While the United Nations classifies South Africa as a middle-income country, and the per capita income is the 7th highest in Africa, it also has one of the highest rates of income inequality in the world, and this disparity between the have’s and the have-not’s classifies the country as a developing nation. While perhaps linked to education (or lack thereof), financial inequality has a direct correlation to race in South Africa, and racial tensions still run high. On a positive note, recent affirmative-action types of efforts have seen the slow emergence of a black middle class.

Know before you go - Visitors must be in possession of a valid passport (with at least two blank pages remaining), sufficient funds to cover the duration of their stay, a return or onward ticket, and possibly yellow fever certificates if travelling through an affected area. Those holding a passport from the United States and many European countries do not require a visa for a short stay in the country, but all tourists should check with the South African embassy or consulate before travelling, to ensure that a visa or other documentation is not required.
The monetary unit is the South African Rand (ZAR) which equals 100 cents. The rand replaced the South African Pound when independence was declared in 1961, and the currency takes its name from Witwatersrand, the white water’s ridge” where the city of Johannesburg lies and where the majority of the country’s gold is found.

Tourists should be mindful when travelling throughout the country as much of the population, including the immigrant populations, live in poverty and some rely on crime to survive. The best way to avoid street crime is to stay away from the townships (slum-like suburbs), or only visit these areas on a guided tour. In addition to the usual big city precautions (don’t go anywhere alone after dark, be careful when using ATMs, conceal your wallet and passport). Visitors should educate themselves about other ways to remain safe in the areas of South Africa that they will be visiting.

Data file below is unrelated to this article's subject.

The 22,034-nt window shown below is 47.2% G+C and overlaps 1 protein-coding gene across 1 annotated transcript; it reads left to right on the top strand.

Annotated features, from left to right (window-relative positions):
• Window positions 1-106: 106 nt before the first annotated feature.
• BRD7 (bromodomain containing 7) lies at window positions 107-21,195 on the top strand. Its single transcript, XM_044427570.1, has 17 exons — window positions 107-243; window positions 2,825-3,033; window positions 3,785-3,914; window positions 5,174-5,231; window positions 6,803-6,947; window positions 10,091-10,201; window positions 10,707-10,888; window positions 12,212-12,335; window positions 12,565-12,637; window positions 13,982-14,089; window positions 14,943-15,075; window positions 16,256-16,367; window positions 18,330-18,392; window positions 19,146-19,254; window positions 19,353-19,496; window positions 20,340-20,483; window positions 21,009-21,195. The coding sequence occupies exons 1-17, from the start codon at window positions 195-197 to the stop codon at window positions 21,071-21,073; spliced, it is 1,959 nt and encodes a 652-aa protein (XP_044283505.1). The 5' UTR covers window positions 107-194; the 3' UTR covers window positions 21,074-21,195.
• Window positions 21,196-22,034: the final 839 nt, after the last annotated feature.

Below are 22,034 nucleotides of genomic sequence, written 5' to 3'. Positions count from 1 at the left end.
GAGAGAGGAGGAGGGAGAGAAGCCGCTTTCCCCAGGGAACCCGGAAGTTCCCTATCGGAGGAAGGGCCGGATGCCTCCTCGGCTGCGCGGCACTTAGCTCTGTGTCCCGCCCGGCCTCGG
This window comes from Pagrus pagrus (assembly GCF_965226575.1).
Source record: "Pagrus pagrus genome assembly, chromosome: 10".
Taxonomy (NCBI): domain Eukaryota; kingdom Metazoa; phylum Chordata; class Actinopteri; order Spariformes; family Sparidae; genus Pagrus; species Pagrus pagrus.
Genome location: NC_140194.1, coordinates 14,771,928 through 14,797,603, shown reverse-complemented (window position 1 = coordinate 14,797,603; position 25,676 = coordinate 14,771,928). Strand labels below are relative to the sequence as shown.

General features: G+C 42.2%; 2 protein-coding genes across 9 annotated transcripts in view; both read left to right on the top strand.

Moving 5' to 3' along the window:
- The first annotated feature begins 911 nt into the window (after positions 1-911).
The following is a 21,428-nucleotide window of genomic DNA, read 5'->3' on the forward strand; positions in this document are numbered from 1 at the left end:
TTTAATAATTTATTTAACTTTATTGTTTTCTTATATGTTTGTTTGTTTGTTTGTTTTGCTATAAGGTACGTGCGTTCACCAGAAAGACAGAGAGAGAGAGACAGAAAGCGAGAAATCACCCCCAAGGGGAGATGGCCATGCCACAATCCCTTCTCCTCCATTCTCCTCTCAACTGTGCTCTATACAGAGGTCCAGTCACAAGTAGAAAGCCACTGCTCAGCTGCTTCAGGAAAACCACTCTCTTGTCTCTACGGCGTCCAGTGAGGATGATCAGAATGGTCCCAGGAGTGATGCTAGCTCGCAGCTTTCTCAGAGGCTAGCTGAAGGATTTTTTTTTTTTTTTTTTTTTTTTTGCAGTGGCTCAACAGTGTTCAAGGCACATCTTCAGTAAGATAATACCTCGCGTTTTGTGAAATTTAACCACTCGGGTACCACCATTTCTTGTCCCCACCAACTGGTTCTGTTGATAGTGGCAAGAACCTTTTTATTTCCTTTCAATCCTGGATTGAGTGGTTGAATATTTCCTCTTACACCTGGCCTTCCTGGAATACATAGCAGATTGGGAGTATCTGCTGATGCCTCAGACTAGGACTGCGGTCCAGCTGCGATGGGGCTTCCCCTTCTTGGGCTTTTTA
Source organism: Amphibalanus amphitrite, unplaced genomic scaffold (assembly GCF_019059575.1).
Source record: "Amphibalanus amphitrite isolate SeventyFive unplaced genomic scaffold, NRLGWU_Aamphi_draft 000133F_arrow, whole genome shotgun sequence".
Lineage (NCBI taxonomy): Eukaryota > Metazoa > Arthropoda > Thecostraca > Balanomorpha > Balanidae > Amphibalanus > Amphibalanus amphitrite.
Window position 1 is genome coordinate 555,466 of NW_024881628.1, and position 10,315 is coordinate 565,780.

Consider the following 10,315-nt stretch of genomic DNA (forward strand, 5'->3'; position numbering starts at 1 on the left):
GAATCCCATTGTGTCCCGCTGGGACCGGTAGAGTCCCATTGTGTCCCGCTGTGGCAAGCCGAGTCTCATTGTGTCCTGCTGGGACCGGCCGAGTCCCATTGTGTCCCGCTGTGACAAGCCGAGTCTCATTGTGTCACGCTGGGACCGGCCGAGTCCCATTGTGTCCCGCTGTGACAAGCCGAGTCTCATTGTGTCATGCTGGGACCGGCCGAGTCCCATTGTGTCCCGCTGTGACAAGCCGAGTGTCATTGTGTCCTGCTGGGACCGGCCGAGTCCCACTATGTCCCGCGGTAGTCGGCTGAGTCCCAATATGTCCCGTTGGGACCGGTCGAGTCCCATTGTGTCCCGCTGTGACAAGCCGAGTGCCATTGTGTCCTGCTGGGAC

Visitors Should Bring

- Malaria tablets, mosquito repellent and appropriate clothing to keep mosquitoes at bay
- A GSM mobile phone
- a power converter and adapter for electronics (for 220V/230V, 15 amps, with either 15-amp 3 prong round pin plugs or 5-amp 2 prong round pin plugs)
- Sun protection
- Layers of clothing
- Appropriate clothing for game viewing: neutral colours are recommended

Travel Resources

South Africa’s time zone is SAST, which is UTC/GMT + 2. Daylight savings time is not observed. Remember that South Africa is in the southern hemisphere and therefore seasons are opposite to those in North America and Europe.

Whereas Johannesburg is the largest city, the executive capital of South Africa is Pretoria. Other seats of power include Bloemfontein (the judicial capital), and Cape Town (the legislative capital).

Major international carriers arrive into the OR Tambo International Airport (JNB), the busiest airport on the African continent and the Cape Town International Airport (CPT). Domestic flights are an excellent way to move around the country, as the distances involved are vast.

By Julie Bowman.